Glenn Youngkin's defeat of Terry McAuliffe in the Virginia governor's race shocked some. But it resulted from multiple factors. Democrats still haven't delivered on their promises or moved major legislation -- their infrastructure, social spending and voting rights bills -- through Congress. And McAuliffe ran a last-cycle campaign, an anti-Donald Trump campaign.
Of course, there are structural, historical patterns that still hold true in states like Virginia, where voters tend to punish whichever party controls the White House. But what can't be denied is the degree to which Youngkin successfully activated and unleashed white racial anxiety, positioning it in its most potent form: as the protection of the vulnerable, innocent and helpless. In this case, the white victims in supposed distress were children.
Youngkin homed in on critical race theory, even though critical race theory, as Youngkin imagines it, isn't being taught in his state's schools. But that didn't matter.
There are people who want to believe the fabrication because it justifies their fears about displacement, powerlessness and vulnerability.
In fact, the frenzy around critical race theory is just the latest in a long line of manufactured outrages meant to tap into this same fear, and the strategy has proved depressingly effective.
There was the fear of "race-mixing" among children -- including the notion that Black boys might begin dating white girls following the desegregation ruling in Brown v. Board of Education. (By the way, this was a variation on the ancient and dusty fear peddled during Reconstruction that not only were Black men incapable of governing, but their rapacious nature also put white women at risk of rape and devilment.)
There was the fear of a collapse of the Southern way of life and society following the successes of the civil rights movement. That gave rise to the Republicans' "Southern strategy."
Richard Nixon used the fear of a lost generation to launch his disastrous war on drugs, which was not really a war on drugs at all but yet another way to ignite white racial anxiety.
Nixon aide John Ehrlichman would later tell Harper's Magazine:
"The Nixon campaign in 1968, and the Nixon White House after that, had two enemies: the antiwar left and black people. You understand what I'm saying? We knew we couldn't make it illegal to be either against the war or black, but by getting the public to associate the hippies with marijuana and blacks with heroin, and then criminalizing both heavily, we could disrupt those communities. We could arrest their leaders, raid their homes, break up their meetings, and vilify them night after night on the evening news. Did we know we were lying about the drugs? Of course we did."
Ronald Reagan employed the myth of the welfare queen to anger white voters.
As The New Republic put it, "the welfare queen stood in for the idea that Black people were too lazy to work, instead relying on public benefits to get by, paid for by the rest of us upstanding citizens."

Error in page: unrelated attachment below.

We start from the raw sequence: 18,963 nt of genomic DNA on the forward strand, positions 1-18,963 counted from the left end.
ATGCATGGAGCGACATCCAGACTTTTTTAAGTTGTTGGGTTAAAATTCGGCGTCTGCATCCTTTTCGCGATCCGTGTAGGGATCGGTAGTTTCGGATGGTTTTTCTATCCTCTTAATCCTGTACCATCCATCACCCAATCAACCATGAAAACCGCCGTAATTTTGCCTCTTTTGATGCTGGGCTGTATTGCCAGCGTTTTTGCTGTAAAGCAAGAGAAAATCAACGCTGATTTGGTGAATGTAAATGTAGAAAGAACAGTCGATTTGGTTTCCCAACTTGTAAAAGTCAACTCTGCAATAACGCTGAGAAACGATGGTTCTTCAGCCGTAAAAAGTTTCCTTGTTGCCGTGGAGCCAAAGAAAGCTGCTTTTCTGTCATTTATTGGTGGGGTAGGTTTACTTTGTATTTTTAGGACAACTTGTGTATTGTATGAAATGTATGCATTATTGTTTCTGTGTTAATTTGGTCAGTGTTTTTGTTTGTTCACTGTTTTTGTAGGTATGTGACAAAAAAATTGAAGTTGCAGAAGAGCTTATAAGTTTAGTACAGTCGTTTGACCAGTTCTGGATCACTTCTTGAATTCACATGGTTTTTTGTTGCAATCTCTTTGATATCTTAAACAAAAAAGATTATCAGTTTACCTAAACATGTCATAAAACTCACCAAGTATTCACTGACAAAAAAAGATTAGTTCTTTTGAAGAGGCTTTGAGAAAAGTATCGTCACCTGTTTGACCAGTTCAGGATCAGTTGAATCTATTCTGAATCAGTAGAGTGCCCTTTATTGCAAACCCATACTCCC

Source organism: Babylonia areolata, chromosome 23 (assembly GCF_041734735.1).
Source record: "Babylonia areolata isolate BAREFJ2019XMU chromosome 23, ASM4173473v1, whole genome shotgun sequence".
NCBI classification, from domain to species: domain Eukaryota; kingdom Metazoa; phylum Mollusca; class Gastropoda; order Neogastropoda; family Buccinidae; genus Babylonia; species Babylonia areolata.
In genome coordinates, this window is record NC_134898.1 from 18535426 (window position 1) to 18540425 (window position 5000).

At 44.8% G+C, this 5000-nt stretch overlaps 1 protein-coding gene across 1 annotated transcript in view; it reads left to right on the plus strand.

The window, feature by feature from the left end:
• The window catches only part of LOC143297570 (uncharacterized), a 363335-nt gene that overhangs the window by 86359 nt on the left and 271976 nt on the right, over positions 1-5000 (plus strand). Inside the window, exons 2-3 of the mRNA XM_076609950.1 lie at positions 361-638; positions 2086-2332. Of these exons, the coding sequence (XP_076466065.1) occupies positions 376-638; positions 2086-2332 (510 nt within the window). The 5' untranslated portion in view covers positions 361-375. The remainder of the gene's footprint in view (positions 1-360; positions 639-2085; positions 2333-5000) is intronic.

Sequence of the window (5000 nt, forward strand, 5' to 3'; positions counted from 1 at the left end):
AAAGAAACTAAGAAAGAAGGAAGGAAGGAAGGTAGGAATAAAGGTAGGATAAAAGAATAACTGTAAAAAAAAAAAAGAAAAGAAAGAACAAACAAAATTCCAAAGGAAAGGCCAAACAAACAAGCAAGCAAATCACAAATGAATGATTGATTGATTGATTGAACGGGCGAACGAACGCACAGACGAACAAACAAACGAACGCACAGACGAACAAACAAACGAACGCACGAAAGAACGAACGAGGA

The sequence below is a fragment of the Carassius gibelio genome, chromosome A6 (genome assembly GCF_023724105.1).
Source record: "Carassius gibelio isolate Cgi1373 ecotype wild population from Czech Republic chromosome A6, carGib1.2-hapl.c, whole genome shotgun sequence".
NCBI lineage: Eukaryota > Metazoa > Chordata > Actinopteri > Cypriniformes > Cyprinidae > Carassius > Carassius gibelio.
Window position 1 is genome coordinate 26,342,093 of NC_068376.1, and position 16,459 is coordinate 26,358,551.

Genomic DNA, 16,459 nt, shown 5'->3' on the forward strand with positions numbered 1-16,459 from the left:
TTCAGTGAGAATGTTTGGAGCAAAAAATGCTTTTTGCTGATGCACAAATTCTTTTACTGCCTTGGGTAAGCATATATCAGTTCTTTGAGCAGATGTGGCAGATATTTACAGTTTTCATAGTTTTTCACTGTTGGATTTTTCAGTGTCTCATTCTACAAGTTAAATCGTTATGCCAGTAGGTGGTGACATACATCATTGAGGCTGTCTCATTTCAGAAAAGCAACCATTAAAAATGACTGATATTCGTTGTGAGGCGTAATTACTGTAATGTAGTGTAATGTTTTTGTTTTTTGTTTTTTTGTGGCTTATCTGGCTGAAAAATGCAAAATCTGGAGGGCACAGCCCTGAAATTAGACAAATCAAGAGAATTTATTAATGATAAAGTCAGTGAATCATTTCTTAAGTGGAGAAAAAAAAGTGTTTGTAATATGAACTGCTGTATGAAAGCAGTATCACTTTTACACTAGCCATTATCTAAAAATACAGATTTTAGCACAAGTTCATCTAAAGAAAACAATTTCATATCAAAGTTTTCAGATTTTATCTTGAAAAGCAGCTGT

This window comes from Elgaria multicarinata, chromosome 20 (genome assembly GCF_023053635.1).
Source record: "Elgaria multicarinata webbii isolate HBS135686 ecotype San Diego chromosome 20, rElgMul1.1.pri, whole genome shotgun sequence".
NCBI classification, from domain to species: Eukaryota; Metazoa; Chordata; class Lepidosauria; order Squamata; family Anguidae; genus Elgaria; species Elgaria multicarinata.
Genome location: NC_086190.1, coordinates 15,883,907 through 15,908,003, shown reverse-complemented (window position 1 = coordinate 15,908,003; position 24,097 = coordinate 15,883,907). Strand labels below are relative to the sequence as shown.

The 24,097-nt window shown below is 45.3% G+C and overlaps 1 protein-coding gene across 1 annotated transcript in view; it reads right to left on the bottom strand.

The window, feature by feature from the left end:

This, even though, as the Economic Policy Institute pointed out, "Compared with other women in the United States, Black women have always had the highest levels of labor market participation regardless of age, marital status, or presence of children at home." In fact, working-class white people have benefited most from assistance from the government.
George H.W. Bush ginned up fears of white women being raped by Black former prisoners with his 1988 Willie Horton ad, hammering home a tough-on-crime message.
Even Democrats got in on the action during Bill Clinton's presidency with their "crack baby" mythology, painting a dystopian portrait of an entire generation. Black children and young adults, they implied, were "superpredators," unrepentant, incorrigible criminals who roamed the streets, willing "to knock my mother on the head with a lead pipe, shoot my sister, beat up my wife, take on my sons," as then-Senator Joe Biden said.
Sarah Palin tried her best to other Barack Obama and make white people afraid of him, accusing the Illinois senator of "palling around with terrorists." At the same time, birthers were questioning if Obama was born in the United States and wondering whether he was Christian or Muslim.
Then came Donald Trump, the chief birther, who ratcheted up this fear appeal to obscene levels, positioning Mexicans as rapists and Muslims as people who hate America. He disparaged Black countries, demonized Black athletes and found some "very fine people" among the Nazis in Charlottesville.
So it's no wonder Youngkin's critical race theory lie worked. The parasite of white racial anxiety needed a new host, a fresher one.
You could argue that the Democrats made missteps in Virginia. Absolutely. But, to win, Democrats also needed to tamp down white people's fears, which is like playing Whac-a-Mole.
Some of the very same people who voted against Donald Trump because they were exhausted and embarrassed by him turned eagerly to Youngkin because he represented some of the same ideals, but behind a front of congeniality.
Youngkin delivered fear with a smile.
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